To get to the bottom of this, take a gander at this final table that compares the 40 D1 playoff games played among teams within the same 90-point rank score “divisions,” versus all 36 games from the Division 2 playoffs, at which 20 teams covered about half of that rank score range.7 If the scale of ranking points was the same, we’d expect to see fewer closer games and more blowouts in D1, given the wider range of same-division teams.

Instead, we get another coincidence in an analysis jam-packed with them.

The maximum rank score gap of the Division 1 games listed here is 90 points. The max gap during the Division 2 playoffs is around 40 points. Yet the result of the games are pretty much the same.

Remarkably, the rate of hits and misses is the same. If you separate the top 40 teams into five equal divisions based on their ranking points score and restrict their playoff games to other teams within the same division only, you get the same ratio of close games and blowouts as you would in a tournament that takes the top 40% of teams within what would work out to be the sixth equal division.

If the sixth division really was “equal” to the other five we would expect the same rate of good/bad games up and down the entire d6 range, not just within the top part of it. This is strong evidence that the lower divisions are not quite so equal after all, adding to the argument that WFTDA ranking points are all not created equal.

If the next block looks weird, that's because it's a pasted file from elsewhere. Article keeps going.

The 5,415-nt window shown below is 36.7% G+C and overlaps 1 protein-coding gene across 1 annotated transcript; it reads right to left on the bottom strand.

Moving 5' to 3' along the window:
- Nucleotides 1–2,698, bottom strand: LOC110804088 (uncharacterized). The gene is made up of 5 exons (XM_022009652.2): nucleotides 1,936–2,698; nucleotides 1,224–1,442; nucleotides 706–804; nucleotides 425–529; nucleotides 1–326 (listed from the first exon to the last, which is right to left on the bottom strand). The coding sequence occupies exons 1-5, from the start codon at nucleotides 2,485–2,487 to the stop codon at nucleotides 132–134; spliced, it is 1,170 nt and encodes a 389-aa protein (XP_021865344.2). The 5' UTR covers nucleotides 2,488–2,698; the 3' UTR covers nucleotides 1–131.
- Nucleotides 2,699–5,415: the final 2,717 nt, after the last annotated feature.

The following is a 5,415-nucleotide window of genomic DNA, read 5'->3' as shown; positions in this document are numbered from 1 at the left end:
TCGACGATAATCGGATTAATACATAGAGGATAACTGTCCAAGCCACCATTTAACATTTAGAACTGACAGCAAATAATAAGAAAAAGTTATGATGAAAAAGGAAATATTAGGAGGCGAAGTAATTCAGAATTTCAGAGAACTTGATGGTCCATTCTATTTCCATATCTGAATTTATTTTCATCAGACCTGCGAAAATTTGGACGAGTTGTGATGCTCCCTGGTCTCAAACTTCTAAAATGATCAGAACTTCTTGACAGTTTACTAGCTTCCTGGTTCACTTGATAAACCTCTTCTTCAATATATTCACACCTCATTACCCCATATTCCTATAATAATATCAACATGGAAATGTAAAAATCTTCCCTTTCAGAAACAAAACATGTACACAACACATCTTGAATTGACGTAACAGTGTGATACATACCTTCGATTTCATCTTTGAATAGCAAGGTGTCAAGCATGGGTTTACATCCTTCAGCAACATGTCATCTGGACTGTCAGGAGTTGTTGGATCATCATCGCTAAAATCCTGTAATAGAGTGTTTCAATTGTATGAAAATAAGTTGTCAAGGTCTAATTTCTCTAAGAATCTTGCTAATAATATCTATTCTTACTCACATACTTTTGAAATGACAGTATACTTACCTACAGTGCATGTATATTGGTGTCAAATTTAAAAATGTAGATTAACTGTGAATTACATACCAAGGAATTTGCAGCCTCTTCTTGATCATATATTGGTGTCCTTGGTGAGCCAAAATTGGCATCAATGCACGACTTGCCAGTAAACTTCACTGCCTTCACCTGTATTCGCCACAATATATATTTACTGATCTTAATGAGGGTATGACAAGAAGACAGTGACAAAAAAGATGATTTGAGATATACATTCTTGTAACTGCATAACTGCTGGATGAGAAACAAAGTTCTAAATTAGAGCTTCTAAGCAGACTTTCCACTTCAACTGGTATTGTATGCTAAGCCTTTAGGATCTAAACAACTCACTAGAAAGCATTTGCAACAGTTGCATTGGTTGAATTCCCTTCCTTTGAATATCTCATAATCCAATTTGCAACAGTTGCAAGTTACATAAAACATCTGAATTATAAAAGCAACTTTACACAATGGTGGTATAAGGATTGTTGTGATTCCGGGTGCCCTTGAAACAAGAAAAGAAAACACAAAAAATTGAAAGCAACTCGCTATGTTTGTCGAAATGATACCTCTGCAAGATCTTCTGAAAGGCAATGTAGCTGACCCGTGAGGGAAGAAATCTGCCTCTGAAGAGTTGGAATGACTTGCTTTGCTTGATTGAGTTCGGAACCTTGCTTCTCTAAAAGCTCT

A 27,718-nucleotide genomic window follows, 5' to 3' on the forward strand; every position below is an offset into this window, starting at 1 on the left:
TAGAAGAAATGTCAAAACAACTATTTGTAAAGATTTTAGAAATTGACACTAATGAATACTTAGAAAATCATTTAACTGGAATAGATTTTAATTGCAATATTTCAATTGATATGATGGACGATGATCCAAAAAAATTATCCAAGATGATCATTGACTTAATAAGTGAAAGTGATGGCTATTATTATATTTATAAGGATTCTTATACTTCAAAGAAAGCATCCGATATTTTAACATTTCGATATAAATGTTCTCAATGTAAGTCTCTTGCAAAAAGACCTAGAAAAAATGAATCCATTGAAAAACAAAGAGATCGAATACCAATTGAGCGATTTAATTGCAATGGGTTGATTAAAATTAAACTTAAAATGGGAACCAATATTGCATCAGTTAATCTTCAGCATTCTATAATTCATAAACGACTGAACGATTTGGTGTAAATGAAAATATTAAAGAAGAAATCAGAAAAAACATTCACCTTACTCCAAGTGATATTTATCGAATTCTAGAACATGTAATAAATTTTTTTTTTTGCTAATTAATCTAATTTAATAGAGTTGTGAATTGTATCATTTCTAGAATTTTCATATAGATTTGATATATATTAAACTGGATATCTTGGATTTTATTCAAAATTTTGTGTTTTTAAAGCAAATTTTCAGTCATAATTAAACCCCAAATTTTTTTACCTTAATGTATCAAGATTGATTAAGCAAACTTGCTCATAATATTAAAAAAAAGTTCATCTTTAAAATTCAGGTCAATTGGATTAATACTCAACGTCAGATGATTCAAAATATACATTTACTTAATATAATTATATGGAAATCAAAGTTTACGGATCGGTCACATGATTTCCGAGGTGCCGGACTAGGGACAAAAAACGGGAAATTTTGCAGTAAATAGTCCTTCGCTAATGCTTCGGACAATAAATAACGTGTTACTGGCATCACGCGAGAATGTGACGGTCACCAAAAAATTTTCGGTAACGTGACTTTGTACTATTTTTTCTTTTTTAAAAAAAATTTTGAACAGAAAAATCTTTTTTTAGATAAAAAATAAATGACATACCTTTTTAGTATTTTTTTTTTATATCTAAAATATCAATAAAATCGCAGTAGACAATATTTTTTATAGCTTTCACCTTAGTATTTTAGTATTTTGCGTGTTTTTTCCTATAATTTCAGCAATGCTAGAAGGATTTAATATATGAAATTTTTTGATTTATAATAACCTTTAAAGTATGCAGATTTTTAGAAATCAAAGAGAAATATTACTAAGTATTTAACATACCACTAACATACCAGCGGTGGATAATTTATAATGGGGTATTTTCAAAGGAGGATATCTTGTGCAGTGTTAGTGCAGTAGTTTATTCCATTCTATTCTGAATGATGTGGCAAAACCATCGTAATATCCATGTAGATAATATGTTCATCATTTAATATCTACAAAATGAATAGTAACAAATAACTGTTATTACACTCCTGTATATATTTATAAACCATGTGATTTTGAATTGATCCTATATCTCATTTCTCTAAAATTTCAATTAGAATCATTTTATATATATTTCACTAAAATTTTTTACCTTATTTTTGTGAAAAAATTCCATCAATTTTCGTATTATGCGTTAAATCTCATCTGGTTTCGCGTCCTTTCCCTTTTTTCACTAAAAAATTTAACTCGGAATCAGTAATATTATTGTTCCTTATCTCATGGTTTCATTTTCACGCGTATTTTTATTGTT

Let’s wrap things up with what we can learn from all of this.

– The WFTDA was right to eliminate playoff multiplier bonuses from its ranking algorithm. More ranking points were easier to get higher up the rankings, and the artificially-high rank score aided near-playoff teams that were capable of competing against opponents that had previously received the playoff bonuses. Removing this is likely why a lot of mid-range teams suddenly zipped up the rankings from out of nowhere in October, since their true strength wasn’t getting cancelled out by the “fake” strength added by the multiplier.

– There are (still) wide skill gaps between the top teams in the WFTDA—but not as wide as the ranking scores would suggest. The impetus for this analysis was the 90.97 ranking score gap between Gotham and Rose City, and what that meant. Well, I still don’t know what it means. But I am fairly certain that that number is too large given what those two teams have showed themselves capable of during the playoffs, and how unlikely more lowly-ranked teams of a similar rankings gap would likely perform against one another.8 In my mind, these teams and many others at the top are closer together than their rank strength would indicate, and I hope the next few WFTDA rankings updates will start showing that.